“There were 2,208 passengers and crew members on board Titanic, mostly Christians carrying personal bibles with them, but when the ship sank, only one of hundreds of bibles were saved,” explains Mary Kellogg Joslyn, co-owner of the Titanic Museum Attractions. “It’s an amazing, spiritual story that we’re honored and proud to share with our guests when they reach the Memorial Room where this priceless bible is enshrined,” says Kellogg Joslyn.
Throughout the exhibit, I cried often. Poor Jay Wilson, General Manager and our host from The Stone Castle Hotel & Conference Center, I feel terrible for running him off! He toured with me for a bit, but then he had to break away because I was just a sobbing mess! Sorry Jay!!
The thing about it is though, all of the artifacts are tied to people. People who may have lost their life in this tragedy. Spirit has a way of imprinting a little part of itself onto tangible items, and my soul felt each and every one of them like a cold knife against my skin.
I couldn’t help but cry, it wasn’t some Hollywood version of things, and with the blockbuster smash Titanic in 1997, many times we forget that the ship was real and what happened really did happen. It wasn’t some incredible plot for a movie to push a love story along (and don’t get me wrong, I love this film and even have it playing in the background while I write this), but it was a real event that affected real people. People like us. Yes, we hear a lot about the 1st class passengers of the Titanic, but few of us will be like the Astors or Strauses. (Ida and Isidor Straus? Now there’s a love story!)
While few of us may be in the same league as the 1st class passengers, we could very well be the people in 2nd class, or even 3rd. Our family members that immigrated from European countries could have very well come over just like many of these passengers, making these stories even more personal. It is no wonder that the story of the Titanic has stayed with us for so long.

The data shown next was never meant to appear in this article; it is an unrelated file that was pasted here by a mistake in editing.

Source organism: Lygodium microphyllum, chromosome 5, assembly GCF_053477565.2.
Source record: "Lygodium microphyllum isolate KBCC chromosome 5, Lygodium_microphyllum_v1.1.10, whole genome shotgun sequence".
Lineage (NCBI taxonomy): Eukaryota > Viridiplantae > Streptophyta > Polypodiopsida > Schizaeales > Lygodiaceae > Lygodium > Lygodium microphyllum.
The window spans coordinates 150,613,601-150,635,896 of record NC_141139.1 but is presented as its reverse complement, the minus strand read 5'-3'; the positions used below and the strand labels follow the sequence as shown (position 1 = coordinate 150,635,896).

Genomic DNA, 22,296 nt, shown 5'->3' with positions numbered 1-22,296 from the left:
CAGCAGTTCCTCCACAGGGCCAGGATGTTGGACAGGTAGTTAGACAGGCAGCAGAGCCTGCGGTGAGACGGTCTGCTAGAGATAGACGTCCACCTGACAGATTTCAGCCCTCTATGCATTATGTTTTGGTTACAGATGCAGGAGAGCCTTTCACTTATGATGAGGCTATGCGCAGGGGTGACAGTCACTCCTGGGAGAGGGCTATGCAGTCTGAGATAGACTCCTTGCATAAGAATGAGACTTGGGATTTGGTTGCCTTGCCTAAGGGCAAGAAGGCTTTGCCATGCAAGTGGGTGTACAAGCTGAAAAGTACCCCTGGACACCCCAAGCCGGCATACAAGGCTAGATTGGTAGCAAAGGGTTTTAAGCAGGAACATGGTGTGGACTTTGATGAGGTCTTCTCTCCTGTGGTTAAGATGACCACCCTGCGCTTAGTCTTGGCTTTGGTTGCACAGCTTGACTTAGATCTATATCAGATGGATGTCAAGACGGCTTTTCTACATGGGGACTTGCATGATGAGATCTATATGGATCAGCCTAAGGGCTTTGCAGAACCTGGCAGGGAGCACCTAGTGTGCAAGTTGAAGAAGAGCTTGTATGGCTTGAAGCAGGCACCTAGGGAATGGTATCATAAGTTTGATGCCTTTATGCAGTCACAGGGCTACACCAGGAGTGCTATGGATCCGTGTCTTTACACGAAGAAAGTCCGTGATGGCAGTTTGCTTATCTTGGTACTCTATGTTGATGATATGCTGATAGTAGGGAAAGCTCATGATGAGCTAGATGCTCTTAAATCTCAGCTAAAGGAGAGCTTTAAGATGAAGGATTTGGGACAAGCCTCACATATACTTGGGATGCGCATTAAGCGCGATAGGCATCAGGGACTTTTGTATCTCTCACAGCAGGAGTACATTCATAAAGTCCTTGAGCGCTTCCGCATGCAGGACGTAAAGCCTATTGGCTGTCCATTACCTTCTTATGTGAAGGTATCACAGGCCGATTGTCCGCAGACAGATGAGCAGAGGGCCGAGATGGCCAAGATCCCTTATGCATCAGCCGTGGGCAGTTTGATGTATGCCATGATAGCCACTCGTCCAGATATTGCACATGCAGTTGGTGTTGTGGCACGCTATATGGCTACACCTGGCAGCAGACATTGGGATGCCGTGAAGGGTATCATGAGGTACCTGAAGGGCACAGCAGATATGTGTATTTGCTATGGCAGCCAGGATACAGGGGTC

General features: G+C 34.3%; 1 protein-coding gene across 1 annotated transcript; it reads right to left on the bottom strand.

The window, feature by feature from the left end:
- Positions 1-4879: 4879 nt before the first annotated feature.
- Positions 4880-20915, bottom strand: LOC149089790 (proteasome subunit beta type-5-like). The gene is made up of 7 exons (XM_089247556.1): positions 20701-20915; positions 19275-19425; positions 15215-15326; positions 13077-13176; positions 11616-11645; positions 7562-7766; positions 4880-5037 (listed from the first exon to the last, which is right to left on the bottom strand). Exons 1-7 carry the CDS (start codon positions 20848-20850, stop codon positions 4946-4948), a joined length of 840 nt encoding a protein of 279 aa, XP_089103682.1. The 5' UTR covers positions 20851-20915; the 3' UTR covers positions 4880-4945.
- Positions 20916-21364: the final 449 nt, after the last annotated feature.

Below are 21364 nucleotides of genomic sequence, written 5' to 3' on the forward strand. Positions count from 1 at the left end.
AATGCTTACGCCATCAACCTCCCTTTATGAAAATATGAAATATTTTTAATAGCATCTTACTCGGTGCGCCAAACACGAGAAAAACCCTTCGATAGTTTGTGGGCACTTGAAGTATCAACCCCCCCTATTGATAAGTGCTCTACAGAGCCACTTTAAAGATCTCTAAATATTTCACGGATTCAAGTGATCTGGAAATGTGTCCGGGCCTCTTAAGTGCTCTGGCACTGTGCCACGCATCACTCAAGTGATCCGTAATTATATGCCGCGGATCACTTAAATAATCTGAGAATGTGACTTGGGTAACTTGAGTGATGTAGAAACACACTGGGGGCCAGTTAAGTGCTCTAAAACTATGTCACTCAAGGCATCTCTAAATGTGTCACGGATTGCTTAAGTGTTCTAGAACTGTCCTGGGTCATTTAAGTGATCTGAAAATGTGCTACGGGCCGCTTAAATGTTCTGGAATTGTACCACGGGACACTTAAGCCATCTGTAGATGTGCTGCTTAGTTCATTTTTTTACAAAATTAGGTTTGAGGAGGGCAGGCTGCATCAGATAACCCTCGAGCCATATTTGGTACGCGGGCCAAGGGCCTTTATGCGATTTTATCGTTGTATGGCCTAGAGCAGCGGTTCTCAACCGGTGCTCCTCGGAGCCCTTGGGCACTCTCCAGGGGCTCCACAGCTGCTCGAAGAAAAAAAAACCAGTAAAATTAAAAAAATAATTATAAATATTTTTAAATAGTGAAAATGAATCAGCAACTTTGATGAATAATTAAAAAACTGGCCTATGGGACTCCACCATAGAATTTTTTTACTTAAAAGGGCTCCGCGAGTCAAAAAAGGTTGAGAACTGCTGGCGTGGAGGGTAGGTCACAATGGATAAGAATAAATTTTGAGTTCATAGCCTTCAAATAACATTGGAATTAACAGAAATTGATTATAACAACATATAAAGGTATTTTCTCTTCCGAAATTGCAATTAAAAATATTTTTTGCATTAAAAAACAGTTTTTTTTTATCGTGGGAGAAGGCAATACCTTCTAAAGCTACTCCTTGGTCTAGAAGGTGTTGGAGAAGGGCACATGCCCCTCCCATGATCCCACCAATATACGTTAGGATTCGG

The Titanic Suite at The Stone Castle Hotel & Conference Center
Are you as enthralled by the Titanic as I am? Now when you go to Branson to visit the museum, you can even stay in a Titanic themed suite at The Stone Castle Hotel & Conference Center. This is now my favorite room at The Stone Castle, which you can read all about in my last post HERE. I love this room and all the great touches. It is so funny, things that they have used to decorate or add content to the room, are things I own myself! Another reason The Stone Castle feels like home to me! I’m really hoping to stay in the Titanic suite the next time I’m in Branson. Check it out!
You can guarantee that the next time in Branson, I will be going back to the Titanic Museum. With wonderful guides, amazing stories to hear and artifacts to see, plus the fantastic gift shop where you can even get your own Heart of the Ocean, there is so much to see and do, multiple visits are the perfect way to take it all in!